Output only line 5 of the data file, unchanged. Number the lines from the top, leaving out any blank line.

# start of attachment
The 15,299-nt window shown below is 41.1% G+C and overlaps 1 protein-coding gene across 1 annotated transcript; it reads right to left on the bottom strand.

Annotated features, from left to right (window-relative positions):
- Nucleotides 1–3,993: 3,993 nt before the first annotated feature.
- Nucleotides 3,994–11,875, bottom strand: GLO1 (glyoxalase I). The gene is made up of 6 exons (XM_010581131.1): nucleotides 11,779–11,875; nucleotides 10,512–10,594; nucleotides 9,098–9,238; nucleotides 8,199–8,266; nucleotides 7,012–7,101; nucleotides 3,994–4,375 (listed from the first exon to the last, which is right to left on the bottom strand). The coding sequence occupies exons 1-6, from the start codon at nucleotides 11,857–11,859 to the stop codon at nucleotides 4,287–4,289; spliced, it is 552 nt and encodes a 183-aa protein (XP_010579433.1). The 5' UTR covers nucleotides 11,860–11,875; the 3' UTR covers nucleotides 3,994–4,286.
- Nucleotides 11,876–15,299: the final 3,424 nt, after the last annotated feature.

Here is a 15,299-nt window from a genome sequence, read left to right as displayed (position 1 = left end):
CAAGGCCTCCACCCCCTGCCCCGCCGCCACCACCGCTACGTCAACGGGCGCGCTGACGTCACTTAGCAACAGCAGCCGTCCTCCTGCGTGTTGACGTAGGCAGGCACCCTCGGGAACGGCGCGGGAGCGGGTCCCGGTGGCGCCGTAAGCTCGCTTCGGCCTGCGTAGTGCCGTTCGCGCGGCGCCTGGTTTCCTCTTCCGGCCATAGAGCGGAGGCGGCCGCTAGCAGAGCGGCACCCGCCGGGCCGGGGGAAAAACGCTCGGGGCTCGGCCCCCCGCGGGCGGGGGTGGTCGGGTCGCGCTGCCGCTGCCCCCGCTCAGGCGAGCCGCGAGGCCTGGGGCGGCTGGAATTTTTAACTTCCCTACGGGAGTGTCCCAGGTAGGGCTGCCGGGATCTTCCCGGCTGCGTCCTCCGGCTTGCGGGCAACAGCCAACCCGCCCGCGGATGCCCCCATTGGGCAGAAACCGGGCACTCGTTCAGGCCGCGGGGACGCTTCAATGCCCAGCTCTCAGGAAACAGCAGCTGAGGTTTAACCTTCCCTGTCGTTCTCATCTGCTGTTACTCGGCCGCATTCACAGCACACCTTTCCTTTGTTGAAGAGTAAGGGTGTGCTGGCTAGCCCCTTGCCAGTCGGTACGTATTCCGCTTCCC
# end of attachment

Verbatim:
- Nucleotides 11,876–15,299: the final 3,424 nt, after the last annotated feature.